September 2015 Chronicle

September 2015 Chronicle


By Denny Huff

Greetings!  I hope this edition of the Missouri Chronicle finds all of you doing good and enjoying the end of summer. 

It's been a busy three months since the last edition of the Chronicle for a lot of us here at MCB and I want to say thanks to all of you that do the work you are doing to make MCB what it is.

As I reported in the last edition, Chris Gray and I have been invited to represent MCB on the MO Health Partnership Committee that meets every two months in Jefferson City.  Members of this committee include Family Service Division, MO HealthNet, Department of Health and Senior Services, Division of Senior and Disability Services, Missouri CLAIM, Department of Health and Senior Services Bureau of Senior Programs, Care Connection for Aging Services, Department of Insurance and Financial Institution and Professional Registration, Missouri Veterans Commission, Missouri Department of Health and Senior Services - Office of Primary Care and Rural Health, Missouri for Assisted Living Association, MO Kidney Program, Social Security Administration and MO Statewide Independent Living Council.

One of the goals of this committee is to network with these organizations and learn what each one does.  We gain valuable information in understanding how MO HealthNet works and how it affects blind pension recipients.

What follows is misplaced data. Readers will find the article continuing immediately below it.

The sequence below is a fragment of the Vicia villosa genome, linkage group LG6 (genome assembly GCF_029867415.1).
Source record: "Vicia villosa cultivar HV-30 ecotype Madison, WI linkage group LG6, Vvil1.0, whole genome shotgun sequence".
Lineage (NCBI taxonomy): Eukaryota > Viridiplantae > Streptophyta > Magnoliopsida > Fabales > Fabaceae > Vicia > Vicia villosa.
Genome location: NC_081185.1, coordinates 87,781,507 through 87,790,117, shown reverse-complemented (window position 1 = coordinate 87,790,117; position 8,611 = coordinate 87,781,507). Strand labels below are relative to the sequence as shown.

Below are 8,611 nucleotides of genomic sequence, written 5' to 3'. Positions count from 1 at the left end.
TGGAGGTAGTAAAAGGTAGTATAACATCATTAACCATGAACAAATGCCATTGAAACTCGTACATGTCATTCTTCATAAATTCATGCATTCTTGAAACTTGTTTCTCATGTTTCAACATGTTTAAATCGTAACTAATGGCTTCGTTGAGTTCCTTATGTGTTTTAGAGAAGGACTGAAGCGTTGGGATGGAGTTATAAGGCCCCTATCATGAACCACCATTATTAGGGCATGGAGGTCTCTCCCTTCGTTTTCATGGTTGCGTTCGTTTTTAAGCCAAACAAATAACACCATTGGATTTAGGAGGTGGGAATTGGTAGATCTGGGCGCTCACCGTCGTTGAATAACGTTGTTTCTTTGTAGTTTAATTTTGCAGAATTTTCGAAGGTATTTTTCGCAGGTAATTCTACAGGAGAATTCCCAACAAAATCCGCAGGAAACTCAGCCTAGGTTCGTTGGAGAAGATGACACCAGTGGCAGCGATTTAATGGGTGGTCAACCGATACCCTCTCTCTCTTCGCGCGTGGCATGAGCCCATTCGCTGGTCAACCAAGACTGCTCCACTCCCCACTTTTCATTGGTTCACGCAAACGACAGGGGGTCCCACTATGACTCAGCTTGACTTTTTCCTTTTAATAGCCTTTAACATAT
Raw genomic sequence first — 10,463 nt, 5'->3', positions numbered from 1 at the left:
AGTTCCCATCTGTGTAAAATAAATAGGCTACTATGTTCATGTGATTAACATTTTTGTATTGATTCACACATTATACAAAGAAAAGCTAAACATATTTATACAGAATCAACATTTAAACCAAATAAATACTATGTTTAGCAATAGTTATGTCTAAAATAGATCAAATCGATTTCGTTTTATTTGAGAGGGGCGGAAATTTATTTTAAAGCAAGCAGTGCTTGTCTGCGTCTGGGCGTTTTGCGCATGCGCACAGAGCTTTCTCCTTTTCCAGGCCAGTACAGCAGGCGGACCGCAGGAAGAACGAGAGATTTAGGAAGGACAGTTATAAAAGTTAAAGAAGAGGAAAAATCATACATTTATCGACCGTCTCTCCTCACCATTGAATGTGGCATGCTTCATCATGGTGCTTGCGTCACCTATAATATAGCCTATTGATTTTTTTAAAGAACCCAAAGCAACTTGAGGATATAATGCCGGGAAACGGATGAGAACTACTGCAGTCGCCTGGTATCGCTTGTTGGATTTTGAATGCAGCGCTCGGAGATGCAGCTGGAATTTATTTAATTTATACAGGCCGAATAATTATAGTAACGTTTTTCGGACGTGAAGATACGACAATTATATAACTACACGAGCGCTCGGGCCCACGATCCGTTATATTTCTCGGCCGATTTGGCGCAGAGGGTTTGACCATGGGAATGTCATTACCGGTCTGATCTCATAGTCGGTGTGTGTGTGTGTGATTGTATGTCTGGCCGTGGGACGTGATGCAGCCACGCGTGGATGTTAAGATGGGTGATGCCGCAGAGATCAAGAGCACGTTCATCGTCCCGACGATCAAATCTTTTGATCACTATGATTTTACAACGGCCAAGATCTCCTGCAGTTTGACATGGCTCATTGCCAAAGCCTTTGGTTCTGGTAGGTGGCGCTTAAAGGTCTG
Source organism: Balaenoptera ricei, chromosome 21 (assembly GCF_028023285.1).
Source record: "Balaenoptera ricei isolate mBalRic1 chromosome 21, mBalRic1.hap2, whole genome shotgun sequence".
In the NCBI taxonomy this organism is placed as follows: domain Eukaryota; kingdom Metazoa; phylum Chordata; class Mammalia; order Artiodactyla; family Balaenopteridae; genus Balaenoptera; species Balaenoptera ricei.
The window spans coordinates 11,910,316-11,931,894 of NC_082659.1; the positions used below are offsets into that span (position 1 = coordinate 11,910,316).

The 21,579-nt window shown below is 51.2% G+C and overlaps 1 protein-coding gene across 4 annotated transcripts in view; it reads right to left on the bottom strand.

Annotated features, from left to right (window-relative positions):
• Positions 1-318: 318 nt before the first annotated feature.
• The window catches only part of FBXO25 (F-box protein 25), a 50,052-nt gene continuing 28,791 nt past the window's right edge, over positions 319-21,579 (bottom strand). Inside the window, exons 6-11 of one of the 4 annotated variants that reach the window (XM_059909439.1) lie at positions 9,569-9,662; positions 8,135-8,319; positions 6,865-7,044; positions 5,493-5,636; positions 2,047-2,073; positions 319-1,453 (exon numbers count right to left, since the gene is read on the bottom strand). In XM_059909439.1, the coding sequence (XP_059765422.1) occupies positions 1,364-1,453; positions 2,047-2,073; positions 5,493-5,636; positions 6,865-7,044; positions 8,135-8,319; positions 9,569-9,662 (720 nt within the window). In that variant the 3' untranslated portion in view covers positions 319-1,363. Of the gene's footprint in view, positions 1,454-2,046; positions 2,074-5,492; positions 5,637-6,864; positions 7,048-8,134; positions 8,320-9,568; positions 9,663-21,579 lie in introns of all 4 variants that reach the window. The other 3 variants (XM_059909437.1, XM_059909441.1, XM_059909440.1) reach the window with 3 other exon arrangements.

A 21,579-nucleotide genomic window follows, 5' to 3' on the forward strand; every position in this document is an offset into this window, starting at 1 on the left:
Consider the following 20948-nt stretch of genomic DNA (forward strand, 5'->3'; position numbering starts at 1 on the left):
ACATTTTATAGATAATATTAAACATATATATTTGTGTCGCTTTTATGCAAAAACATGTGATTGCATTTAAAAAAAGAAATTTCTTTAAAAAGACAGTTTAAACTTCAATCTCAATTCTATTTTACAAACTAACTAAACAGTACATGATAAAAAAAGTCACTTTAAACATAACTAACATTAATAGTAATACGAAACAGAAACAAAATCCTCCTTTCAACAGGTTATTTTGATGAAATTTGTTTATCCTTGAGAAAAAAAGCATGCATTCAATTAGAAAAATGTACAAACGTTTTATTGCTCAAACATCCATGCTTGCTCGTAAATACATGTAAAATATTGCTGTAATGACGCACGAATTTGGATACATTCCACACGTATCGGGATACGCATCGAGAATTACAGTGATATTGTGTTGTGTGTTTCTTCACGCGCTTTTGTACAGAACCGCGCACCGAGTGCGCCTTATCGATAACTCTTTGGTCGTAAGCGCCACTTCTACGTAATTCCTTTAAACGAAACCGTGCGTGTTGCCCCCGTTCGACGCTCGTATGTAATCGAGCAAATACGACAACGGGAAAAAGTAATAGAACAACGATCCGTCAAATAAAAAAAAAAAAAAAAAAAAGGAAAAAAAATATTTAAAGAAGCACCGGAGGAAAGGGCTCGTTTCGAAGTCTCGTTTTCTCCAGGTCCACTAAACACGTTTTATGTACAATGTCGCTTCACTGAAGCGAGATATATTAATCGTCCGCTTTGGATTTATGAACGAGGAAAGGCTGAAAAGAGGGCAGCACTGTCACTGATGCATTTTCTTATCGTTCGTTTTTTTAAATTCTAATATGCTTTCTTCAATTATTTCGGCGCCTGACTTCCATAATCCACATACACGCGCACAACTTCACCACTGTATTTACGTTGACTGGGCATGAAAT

In our last meeting, Chris and I were invited to give a presentation of what the Missouri Council of the Blind does and the services we offer.  Chris and I spoke for about 20 minutes and we showed the MCB video.  There were a lot of questions at the end of our presentation and it seems as though they were really impressed with our summer camp program.  Let me inject here that whenever I give a presentation about MCB, I invariably get more questions about summer camp than anything else.  I know that there are a few that feel as though this program is too costly, but I believe it is one of the most important programs we have and it serves more of our members than any other program. If you have never attended one of our summer camps, then I encourage you to make plans to do so next year.

The committee was also very interested in our annual convention.  As a result of our presentation, the Missouri CLAIM will be added to the agenda for our upcoming convention in October.  CLAIM is the acronym for “Community Leaders Assisting the Insured of Missouri.  They will also have a booth set  up to allow you to stop by and ask questions that you might have about the blind pension, your MO HealthNet medical coverage or any other questions you might have about their services.  For more information about CLAIM you can go to

One other thing about being on this committee is that if you have questions or problems with the blind pension, social security, veteran services, senior services or any other service provided by Missouri, then let Chris or I know and we can email your question to the committee and we will most likely get an answer immediately.  You can contact Chris by calling 314-832-7172 or email him at,  My phone is 855-832-7172 and my email is

I had the privilege of attending the closing program of the Youth Leadership Conference in Columbia this past July.  The Youth Leadership Conference includes not only visually impaired young people, but young people with various types of disabilities.  Our own Josh Starner was a part of this group along with about 25 other youngsters.